Consider for a moment a SciFi/Fantasy story, where our Intrepid Hero must journey across the world/galaxy. Along the way, they discover that aliens/elves/dwarves/goblins aren't as bad as they thought, and overcome a xenophobia/racism that they didn't even realise that they had.
In the end, they return home, only to realise that everyone they used to know is just as xenophobic/racist as they used to be.
There are then two ways that this can be played: either to show that the protagonist is no longer satisfied with their old life, and rides off into the sunset for another adventure, or to show them as a Paragon: they are proof that these people can change, under the right circumstances, but that those circumstances aren't anything they'll ever come across at home. The protagonist can then either leave, heading for More Enlightened ShoresTM, or they can stay - either holding themselves apart from hoi polloi, or trying to encourage them to change (with the option of direct action - campaigning, debate, etcetera - or indirect action, leading by example instead of by preaching)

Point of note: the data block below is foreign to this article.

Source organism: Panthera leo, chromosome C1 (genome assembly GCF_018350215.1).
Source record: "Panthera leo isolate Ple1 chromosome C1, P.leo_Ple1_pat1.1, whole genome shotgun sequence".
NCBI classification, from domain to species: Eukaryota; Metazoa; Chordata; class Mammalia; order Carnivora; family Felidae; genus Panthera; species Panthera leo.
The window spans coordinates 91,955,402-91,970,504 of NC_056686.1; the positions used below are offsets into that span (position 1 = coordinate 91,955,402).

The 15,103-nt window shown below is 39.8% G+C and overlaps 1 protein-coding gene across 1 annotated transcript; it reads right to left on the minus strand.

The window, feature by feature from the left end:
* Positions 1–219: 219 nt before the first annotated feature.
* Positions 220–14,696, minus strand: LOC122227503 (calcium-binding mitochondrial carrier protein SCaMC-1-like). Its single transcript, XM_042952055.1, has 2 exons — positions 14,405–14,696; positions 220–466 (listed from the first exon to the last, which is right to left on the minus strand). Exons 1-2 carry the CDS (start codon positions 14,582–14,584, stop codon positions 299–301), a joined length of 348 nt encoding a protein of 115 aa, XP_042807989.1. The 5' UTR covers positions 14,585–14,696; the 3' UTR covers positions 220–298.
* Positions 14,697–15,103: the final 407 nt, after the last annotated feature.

Take a moment to consider The Hobbit. As much as Bilbo may grumble and complain and object about Gandalf foisting an adventure upon him (his flaw here being complacency - hobbits being perfectly happy to sit around in the Shire all day, repeating the same motions time-after-time), upon his return, he soon starts planning his next adventure - a trait which earns him some disapproval from his neighbours (but only mild and minor, since his adventure has made him remarkably Rich, and so he is merely 'Eccentric' rather than 'Weird')
And, of course, with his steady stream of exotic visitors, and by regaling wide-eyed children with fantastical tales, he slowly starts to corrupt the youths with the idea that one day, just perhaps, they might have an adventure of their own...